Anyway, she knew how to get those birds to the Fish and Wildlife Service lab that analyzes dead stuff to try to figure out why it died.
And the only information we got back really was that they were -- the immediate cause of death was starvation. Now why are they starving? KAREN BREWSTER: Right.
ELAINE FURBISH: I believe -- I would have to double check. I believe we did get a little trickle of information that sort of -- the big, obvious chemical contaminants and toxins that could be responsible were not found. But then there’s the more subtle ones, and, you know --
And then it starts playing into the whole changes in the northern Pacific with the blob and everything else. KAREN BREWSTER: Right.
ELAINE FURBISH: And the food they think now is going down deeper than the diving birds can dive. KAREN BREWSTER: Oh, ok.
ELAINE FURBISH: So that whole thing is, it’s a part of the picture. KAREN BREWSTER: Right. Right.
The blob makes me think about plastics in the ocean. ELAINE FURBISH: Oh, different blob.
KAREN BREWSTER: I know, but so -- the way my brain’s going is plastics, which it makes me think about things that wash up here -- ELAINE FURBISH: Oh. KAREN BREWSTER: -- on the beach, and if you’ve noticed changes in that?
Whether it’s animals, you know, washing up versus plastic washing up? I don’t know if you go out there and notice those things.
ELAINE FURBISH: Well, I’m one of the COASST-ers, so there’s -- we do -- me and Nicole over at the Watershed Council, we’re sharing the Nahku Bay beach.
So one -- one of us goes out there once a month to document what’s there.
Joanne (Beierly) and Deb Boettcher are doing, I think, Skagway harbor. Or is it the mouth of the Skagway? They’ve got one they’re doing here in town. KAREN BREWSTER: Um-hm.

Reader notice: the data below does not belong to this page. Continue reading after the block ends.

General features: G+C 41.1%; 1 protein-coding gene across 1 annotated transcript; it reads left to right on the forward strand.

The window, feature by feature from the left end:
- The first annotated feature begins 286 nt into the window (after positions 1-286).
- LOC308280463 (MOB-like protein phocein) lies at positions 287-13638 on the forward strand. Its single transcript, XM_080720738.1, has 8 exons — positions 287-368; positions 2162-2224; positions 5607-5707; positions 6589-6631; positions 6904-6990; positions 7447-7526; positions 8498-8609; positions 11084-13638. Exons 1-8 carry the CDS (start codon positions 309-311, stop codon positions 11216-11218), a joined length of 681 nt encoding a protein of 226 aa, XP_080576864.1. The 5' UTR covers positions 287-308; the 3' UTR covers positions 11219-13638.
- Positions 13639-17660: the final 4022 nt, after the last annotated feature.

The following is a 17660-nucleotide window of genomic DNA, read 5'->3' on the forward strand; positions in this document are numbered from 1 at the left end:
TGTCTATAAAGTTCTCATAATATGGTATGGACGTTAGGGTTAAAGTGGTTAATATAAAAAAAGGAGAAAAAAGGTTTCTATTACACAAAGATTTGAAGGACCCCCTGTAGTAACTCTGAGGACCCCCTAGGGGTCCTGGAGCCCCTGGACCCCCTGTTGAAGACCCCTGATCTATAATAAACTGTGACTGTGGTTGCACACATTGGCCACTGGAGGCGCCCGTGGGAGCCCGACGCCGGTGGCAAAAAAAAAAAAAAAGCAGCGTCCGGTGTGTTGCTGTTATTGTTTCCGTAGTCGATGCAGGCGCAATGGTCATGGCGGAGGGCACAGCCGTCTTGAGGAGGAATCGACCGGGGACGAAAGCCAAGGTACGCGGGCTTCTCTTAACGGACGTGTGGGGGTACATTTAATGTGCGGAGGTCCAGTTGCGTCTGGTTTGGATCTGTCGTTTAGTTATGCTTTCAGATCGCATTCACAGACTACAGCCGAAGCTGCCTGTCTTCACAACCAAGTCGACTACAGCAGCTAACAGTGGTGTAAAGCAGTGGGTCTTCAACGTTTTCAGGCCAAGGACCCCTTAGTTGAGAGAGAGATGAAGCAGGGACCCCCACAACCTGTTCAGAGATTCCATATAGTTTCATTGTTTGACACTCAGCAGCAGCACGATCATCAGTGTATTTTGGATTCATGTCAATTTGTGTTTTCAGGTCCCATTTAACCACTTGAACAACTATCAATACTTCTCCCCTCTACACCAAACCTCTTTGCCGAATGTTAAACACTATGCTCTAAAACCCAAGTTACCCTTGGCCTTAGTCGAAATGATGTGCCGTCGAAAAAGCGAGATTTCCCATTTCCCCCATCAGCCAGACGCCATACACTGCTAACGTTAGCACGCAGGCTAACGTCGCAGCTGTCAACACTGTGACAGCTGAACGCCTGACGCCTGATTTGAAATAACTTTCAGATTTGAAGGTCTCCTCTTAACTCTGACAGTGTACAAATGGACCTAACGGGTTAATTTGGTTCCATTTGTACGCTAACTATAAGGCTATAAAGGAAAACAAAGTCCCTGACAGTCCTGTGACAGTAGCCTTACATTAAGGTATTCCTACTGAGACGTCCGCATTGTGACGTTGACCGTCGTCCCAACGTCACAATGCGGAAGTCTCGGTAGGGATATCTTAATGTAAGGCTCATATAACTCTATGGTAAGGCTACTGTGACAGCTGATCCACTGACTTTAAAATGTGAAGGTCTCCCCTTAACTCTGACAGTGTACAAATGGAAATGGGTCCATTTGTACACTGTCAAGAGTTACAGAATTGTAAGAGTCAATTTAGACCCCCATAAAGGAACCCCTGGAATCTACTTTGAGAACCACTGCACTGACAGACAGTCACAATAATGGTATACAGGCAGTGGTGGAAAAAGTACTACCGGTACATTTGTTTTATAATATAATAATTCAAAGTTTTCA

ELAINE FURBISH: Um, COASST also has a marine debris monitoring, but it’s very intensive. I believe that maybe Deb and Joanne started doing it, but then had to let it go.
There have been various clean-up days. I do not know if they’re part of documentation, or if it’s just, get it off the beach.
KAREN BREWSTER: So when you’ve been out on your beach, you know, that you’re taking over, what have you seen out there? ELAINE FURBISH: Lots of plastic. Yeah.
But, you know, I’m somewhat jaded. So as I mentioned earlier, I started at eastern coastal parks. KAREN BREWSTER: Right. ELAINE FURBISH: And participated in a very involved way with documenting trash on the beaches, primarily plastics, in programs there.
And by the time I got here, and it’s, you know, going on -- I’m past, I’m not interested anymore in spending the time to pick up pieces of plastic and catalog them. That’s a personal thing, you know. KAREN BREWSTER: Right.
ELAINE FURBISH: I am interested in advocating for changes to our trash management and our whole economic system to try to make it less pollution. So that’s where I’m putting my efforts now.
KAREN BREWSTER: So are there efforts in Skagway to make some of those changes? ELAINE FURBISH: Oh, goodness, yes.
Um, the whole waste management stream right now is being reexamined, and there’s a --
Kim Burnham is involved, but primarily her husband, Steve Burnham, is a prime mover in, you know, let’s try to change the way this town manages our solid waste.